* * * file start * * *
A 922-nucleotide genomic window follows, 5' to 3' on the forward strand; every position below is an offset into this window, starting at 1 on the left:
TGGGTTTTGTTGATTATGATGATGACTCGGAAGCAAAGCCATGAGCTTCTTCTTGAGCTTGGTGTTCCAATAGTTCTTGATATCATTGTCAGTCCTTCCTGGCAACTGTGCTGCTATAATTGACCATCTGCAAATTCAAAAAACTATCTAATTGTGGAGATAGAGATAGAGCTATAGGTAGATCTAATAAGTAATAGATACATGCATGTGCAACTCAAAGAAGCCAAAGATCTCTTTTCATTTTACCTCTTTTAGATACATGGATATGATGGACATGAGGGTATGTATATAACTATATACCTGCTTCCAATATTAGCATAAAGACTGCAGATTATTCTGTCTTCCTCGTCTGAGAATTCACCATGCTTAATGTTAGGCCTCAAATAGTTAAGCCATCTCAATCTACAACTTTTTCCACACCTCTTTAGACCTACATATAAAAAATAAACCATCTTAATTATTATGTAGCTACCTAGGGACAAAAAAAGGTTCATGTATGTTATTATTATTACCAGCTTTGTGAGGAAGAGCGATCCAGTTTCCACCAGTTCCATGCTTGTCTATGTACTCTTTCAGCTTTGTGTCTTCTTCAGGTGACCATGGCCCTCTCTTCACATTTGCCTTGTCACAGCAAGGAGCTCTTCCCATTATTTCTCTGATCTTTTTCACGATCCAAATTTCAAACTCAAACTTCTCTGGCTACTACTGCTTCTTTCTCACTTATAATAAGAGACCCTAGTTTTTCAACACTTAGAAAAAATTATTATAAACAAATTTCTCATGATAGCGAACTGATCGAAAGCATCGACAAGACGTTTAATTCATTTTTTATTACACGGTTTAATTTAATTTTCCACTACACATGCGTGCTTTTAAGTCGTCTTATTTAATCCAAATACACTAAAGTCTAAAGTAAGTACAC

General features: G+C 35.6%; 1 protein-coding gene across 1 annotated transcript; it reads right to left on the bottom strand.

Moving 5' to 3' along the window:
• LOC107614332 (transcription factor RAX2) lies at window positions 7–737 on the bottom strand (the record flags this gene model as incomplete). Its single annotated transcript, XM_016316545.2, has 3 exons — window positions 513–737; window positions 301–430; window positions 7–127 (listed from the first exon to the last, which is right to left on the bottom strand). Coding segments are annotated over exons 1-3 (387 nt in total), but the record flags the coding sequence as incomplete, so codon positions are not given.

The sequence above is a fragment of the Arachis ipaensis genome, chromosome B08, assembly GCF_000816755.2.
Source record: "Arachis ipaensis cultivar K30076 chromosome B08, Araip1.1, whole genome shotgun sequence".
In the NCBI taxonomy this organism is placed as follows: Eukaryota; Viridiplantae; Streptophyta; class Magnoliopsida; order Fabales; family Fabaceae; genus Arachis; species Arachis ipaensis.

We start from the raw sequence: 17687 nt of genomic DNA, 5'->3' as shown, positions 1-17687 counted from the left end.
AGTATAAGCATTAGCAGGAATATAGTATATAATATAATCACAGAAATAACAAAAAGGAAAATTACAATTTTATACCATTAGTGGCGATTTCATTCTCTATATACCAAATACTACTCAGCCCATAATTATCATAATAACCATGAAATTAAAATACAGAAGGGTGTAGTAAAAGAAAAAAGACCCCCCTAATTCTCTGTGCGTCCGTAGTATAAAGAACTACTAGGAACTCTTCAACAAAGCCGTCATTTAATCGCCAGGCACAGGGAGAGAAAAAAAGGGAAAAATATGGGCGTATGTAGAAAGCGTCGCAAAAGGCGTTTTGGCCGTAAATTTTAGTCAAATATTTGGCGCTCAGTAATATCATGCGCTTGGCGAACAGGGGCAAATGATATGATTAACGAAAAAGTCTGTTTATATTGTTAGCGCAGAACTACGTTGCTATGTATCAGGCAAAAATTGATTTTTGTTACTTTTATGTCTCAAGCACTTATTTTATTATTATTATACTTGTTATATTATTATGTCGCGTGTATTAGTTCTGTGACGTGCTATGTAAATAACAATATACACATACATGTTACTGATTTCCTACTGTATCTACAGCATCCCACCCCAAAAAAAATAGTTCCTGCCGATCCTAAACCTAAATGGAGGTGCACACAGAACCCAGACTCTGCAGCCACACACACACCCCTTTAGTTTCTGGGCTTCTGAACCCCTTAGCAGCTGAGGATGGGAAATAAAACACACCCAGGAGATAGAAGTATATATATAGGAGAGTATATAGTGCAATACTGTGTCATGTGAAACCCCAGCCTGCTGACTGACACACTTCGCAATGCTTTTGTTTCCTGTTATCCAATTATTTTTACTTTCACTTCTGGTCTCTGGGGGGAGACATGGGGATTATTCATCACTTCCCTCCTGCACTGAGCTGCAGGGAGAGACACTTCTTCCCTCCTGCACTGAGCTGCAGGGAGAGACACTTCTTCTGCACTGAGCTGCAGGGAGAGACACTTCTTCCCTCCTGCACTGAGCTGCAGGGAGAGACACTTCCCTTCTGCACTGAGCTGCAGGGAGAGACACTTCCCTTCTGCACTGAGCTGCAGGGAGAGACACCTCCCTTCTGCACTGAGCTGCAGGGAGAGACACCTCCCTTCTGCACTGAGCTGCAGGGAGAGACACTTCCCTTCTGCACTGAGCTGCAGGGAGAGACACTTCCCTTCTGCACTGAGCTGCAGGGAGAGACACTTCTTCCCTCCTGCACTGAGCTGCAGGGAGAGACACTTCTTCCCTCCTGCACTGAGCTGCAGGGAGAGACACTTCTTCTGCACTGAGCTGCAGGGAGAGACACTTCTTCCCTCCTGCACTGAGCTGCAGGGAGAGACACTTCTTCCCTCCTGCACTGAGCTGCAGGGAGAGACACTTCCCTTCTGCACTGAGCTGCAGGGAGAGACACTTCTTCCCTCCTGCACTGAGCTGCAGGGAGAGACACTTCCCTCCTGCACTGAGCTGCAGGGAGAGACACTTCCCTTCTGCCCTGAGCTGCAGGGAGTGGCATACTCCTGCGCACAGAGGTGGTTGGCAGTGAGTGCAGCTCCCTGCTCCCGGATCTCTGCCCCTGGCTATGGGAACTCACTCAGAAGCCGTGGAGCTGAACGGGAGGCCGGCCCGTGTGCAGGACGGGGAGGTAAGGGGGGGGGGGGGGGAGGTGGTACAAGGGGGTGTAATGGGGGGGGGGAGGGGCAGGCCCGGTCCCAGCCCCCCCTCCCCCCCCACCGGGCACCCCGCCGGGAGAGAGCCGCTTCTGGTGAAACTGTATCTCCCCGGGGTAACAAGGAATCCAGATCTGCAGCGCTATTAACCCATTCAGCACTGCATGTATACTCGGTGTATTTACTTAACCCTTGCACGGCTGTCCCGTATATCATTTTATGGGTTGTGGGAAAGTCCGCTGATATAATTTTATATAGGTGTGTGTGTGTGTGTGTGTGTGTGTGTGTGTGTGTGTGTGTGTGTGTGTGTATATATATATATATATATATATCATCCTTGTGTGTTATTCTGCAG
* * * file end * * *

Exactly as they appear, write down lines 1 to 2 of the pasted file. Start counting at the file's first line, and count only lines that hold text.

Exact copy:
A 922-nucleotide genomic window follows, 5' to 3' on the forward strand; every position below is an offset into this window, starting at 1 on the left:
TGGGTTTTGTTGATTATGATGATGACTCGGAAGCAAAGCCATGAGCTTCTTCTTGAGCTTGGTGTTCCAATAGTTCTTGATATCATTGTCAGTCCTTCCTGGCAACTGTGCTGCTATAATTGACCATCTGCAAATTCAAAAAACTATCTAATTGTGGAGATAGAGATAGAGCTATAGGTAGATCTAATAAGTAATAGATACATGCATGTGCAACTCAAAGAAGCCAAAGATCTCTTTTCATTTTACCTCTTTTAGATACATGGATATGATGGACATGAGGGTATGTATATAACTATATACCTGCTTCCAATATTAGCATAAAGACTGCAGATTATTCTGTCTTCCTCGTCTGAGAATTCACCATGCTTAATGTTAGGCCTCAAATAGTTAAGCCATCTCAATCTACAACTTTTTCCACACCTCTTTAGACCTACATATAAAAAATAAACCATCTTAATTATTATGTAGCTACCTAGGGACAAAAAAAGGTTCATGTATGTTATTATTATTACCAGCTTTGTGAGGAAGAGCGATCCAGTTTCCACCAGTTCCATGCTTGTCTATGTACTCTTTCAGCTTTGTGTCTTCTTCAGGTGACCATGGCCCTCTCTTCACATTTGCCTTGTCACAGCAAGGAGCTCTTCCCATTATTTCTCTGATCTTTTTCACGATCCAAATTTCAAACTCAAACTTCTCTGGCTACTACTGCTTCTTTCTCACTTATAATAAGAGACCCTAGTTTTTCAACACTTAGAAAAAATTATTATAAACAAATTTCTCATGATAGCGAACTGATCGAAAGCATCGACAAGACGTTTAATTCATTTTTTATTACACGGTTTAATTTAATTTTCCACTACACATGCGTGCTTTTAAGTCGTCTTATTTAATCCAAATACACTAAAGTCTAAAGTAAGTACAC